This happens everywhere. What Steve has done is be more explicit about it — but not too explicit. We're not told what the correspondences are, what these semblances might be, but we have an album labeled as such, and we're offered a chance to hear them however Steve and his group might perform them. Harvesting Semblances and Affinities received a great deal of attention, but also included recordings almost four years old by the time of its release. (And The Mancy of Sound was basically, to my mind, an appendix around the same ideas & mostly from the same sessions, although retrospectively I can view the title as moving toward affect.) Functional Arrhythmias was recorded in two sessions in 2012, so represents Coleman's much more current thinking, in addition to being later work. Harvesting Semblances and Affinities had as an aspect a very particular sense & conveyance of time & place, something that always felt a little strange to me hearing it years later. Of course, improvisatory documents in general are often rather particular to a time & place. So how to move beyond that, without sacrificing the reality of it? The turn to affect is, in various perhaps contradictory ways, a move to connect the trace or signature with the body: One might define culture as the map that tells a body how to translate affect into emotion. In a sense, affect is pre-cultural, if I turn that around. (But generating affect can be cultural, or modify culture, so it's not as tidy as all that.) Coleman is not trying to create some music-prior-to-culture here, however. As noted, he explicitly references 20th century African-American culture. What he's doing is, again, illustrating affinities with other cultures, at an almost "atomic" level, and as they might be related to the body, as they might emerge from the body. There is an internal epistemology, but not so much an ontology: I don't believe Coleman is suggesting a one-way flow from the body to multifaceted cultural expression, but rather relating a way these affinities can be felt/known. If affect is prior to subjectivity, these pieces become entities suggesting further elaboration into other realms of thought, and take a position outside (or perhaps alongside) a particular time & place, evoking the virtualization of time, as illustrated in such fashionable terms as "future anterior." The body is concrete, but its affects involve the virtual (pace Massumi, et al.).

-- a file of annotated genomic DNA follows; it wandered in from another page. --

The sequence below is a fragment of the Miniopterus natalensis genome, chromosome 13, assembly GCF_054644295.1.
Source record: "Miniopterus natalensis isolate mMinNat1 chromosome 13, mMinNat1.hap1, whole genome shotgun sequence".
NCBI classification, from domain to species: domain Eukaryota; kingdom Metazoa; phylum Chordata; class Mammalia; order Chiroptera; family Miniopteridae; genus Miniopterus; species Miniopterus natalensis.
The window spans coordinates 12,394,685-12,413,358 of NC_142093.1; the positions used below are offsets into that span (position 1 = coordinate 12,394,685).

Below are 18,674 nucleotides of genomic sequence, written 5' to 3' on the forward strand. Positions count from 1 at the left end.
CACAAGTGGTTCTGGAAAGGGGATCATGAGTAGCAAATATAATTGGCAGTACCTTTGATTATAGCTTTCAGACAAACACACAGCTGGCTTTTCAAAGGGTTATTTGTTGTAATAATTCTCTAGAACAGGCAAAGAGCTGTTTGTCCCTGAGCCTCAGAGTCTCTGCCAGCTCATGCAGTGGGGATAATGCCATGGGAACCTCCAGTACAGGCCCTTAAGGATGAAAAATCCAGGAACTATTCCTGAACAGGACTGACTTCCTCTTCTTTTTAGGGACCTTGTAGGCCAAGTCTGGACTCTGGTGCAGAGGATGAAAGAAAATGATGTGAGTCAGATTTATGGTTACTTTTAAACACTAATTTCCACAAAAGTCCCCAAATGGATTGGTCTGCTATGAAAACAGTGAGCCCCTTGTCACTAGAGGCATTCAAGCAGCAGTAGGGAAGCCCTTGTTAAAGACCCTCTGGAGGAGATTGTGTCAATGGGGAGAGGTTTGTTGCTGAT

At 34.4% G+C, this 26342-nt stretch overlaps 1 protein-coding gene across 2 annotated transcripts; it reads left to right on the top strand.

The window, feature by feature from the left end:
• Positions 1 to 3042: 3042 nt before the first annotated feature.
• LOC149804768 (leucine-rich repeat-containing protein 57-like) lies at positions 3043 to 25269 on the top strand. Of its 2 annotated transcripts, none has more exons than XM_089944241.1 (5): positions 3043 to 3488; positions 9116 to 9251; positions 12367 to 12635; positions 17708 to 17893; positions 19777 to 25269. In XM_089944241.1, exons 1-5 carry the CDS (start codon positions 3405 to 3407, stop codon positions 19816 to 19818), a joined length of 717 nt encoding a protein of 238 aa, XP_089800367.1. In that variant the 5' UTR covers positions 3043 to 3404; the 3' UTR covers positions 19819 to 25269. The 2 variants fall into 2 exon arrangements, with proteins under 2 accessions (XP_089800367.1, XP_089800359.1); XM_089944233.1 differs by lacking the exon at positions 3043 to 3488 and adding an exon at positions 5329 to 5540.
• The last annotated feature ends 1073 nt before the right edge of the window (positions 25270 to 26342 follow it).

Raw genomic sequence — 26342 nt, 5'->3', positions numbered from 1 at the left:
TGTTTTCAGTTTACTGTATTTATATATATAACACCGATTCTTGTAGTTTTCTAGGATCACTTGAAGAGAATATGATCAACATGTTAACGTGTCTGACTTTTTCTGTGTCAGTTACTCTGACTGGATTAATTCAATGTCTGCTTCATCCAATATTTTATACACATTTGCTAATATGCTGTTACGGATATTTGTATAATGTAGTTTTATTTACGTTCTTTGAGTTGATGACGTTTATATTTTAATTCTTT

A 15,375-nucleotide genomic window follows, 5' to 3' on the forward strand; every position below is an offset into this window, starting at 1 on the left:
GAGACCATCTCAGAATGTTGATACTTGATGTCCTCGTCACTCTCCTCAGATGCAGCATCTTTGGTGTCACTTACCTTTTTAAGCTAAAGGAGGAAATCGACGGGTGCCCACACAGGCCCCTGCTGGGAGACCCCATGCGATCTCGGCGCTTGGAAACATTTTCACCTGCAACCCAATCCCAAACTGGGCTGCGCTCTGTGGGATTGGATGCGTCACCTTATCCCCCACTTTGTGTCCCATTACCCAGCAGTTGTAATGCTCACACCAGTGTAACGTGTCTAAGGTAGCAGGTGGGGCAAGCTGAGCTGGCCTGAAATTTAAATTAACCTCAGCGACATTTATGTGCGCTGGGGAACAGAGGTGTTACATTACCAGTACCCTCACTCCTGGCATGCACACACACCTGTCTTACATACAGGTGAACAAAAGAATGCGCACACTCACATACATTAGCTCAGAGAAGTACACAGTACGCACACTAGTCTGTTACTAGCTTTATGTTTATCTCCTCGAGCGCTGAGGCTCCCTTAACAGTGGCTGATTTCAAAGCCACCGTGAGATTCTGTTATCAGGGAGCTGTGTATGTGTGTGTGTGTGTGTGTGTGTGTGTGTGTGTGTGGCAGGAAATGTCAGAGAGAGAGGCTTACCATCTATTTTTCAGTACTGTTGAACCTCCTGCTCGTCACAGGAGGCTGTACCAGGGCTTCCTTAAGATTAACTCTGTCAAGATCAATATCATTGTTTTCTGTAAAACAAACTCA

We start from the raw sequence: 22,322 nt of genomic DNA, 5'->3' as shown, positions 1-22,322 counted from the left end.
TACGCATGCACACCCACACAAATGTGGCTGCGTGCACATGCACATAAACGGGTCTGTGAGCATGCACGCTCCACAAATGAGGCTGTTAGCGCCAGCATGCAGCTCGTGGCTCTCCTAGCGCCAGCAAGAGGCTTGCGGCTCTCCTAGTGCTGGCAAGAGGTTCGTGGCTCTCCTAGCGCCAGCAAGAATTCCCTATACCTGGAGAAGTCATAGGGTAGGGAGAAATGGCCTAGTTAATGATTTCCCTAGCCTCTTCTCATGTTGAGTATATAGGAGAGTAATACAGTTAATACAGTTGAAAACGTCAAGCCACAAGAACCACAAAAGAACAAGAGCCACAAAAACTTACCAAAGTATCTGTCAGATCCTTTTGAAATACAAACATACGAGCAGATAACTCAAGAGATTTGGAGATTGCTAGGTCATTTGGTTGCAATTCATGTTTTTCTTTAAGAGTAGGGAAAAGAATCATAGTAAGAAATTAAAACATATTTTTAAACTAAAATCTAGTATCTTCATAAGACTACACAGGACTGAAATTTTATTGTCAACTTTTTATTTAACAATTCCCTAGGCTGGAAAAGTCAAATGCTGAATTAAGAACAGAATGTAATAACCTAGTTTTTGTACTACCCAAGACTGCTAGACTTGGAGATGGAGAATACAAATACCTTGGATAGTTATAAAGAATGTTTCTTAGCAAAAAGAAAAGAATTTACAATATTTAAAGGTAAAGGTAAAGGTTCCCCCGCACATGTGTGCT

Coleman is weaving these ideas into music that will appeal to a broad audience. I expect Functional Arrhythmias will draw substantial mainstream attention. Despite my (over-)involved discussion (motivated perhaps by the relational — or should I say functional? — nature of the bodily displacement), the music ends up being fairly straightforward (albeit creatively reconfigured) in its synthesis, which can perhaps be linked to the gestural quality of affect. The album involves a careful trimming of excess, back to the thin narrative, yet precisely articulated in its episodes (tracks, or within tracks): The individual pieces create spaces that are distinct, but not closed: The body as contiguous with worlds, not as sphinx. In accord with Graves' work, there is also definite physiological modulation in at least some of the tracks — the album can be spooky or ultimately quite reassuring in some vaguely felt sense, that is, in turn affective. (One could say the album is ease-y.) Much of the value is how unclumsy, natural it all seems — novelty with a simplicity grounded in affect, inherently asymmetric (arrhythmic) as gesture, in both the way the body generates & reacts to time. I'll be interested to see how Functional Arrhythmias is received, especially politically, given its openness (in contrast to the more hermetic quality of Coleman's previous Pi albums).14 March 2013